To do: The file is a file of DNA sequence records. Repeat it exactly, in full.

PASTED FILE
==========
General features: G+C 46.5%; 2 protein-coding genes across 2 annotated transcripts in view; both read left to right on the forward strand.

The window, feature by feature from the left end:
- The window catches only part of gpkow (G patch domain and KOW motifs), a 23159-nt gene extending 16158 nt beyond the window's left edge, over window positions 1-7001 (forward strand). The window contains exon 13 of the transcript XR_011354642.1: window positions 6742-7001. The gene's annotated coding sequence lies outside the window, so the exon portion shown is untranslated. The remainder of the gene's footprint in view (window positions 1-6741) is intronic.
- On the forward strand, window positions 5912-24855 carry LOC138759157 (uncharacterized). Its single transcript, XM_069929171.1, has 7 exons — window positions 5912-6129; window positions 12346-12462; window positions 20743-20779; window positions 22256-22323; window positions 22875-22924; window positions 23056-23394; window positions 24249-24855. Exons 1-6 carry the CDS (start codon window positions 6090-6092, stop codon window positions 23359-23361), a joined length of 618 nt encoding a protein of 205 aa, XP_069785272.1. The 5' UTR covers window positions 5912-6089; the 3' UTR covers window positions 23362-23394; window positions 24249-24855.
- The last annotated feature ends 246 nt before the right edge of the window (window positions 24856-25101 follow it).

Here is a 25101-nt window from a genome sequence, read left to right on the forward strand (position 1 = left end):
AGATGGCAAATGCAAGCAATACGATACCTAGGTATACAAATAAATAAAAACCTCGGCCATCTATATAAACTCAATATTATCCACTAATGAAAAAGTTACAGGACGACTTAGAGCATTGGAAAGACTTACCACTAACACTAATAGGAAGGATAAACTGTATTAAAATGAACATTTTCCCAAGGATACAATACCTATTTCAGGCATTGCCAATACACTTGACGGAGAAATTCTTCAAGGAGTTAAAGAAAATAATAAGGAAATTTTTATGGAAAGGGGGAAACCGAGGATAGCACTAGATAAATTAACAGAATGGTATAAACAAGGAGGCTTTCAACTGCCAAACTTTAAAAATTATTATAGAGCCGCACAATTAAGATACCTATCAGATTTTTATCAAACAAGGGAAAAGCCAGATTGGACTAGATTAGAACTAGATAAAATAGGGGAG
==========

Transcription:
General features: G+C 46.5%; 2 protein-coding genes across 2 annotated transcripts in view; both read left to right on the forward strand.

The window, feature by feature from the left end:
- The window catches only part of gpkow (G patch domain and KOW motifs), a 23159-nt gene extending 16158 nt beyond the window's left edge, over window positions 1-7001 (forward strand). The window contains exon 13 of the transcript XR_011354642.1: window positions 6742-7001. The gene's annotated coding sequence lies outside the window, so the exon portion shown is untranslated. The remainder of the gene's footprint in view (window positions 1-6741) is intronic.
- On the forward strand, window positions 5912-24855 carry LOC138759157 (uncharacterized). Its single transcript, XM_069929171.1, has 7 exons — window positions 5912-6129; window positions 12346-12462; window positions 20743-20779; window positions 22256-22323; window positions 22875-22924; window positions 23056-23394; window positions 24249-24855. Exons 1-6 carry the CDS (start codon window positions 6090-6092, stop codon window positions 23359-23361), a joined length of 618 nt encoding a protein of 205 aa, XP_069785272.1. The 5' UTR covers window positions 5912-6089; the 3' UTR covers window positions 23362-23394; window positions 24249-24855.
- The last annotated feature ends 246 nt before the right edge of the window (window positions 24856-25101 follow it).

Here is a 25101-nt window from a genome sequence, read left to right on the forward strand (position 1 = left end):
AGATGGCAAATGCAAGCAATACGATACCTAGGTATACAAATAAATAAAAACCTCGGCCATCTATATAAACTCAATATTATCCACTAATGAAAAAGTTACAGGACGACTTAGAGCATTGGAAAGACTTACCACTAACACTAATAGGAAGGATAAACTGTATTAAAATGAACATTTTCCCAAGGATACAATACCTATTTCAGGCATTGCCAATACACTTGACGGAGAAATTCTTCAAGGAGTTAAAGAAAATAATAAGGAAATTTTTATGGAAAGGGGGAAACCGAGGATAGCACTAGATAAATTAACAGAATGGTATAAACAAGGAGGCTTTCAACTGCCAAACTTTAAAAATTATTATAGAGCCGCACAATTAAGATACCTATCAGATTTTTATCAAACAAGGGAAAAGCCAGATTGGACTAGATTAGAACTAGATAAAATAGGGGAG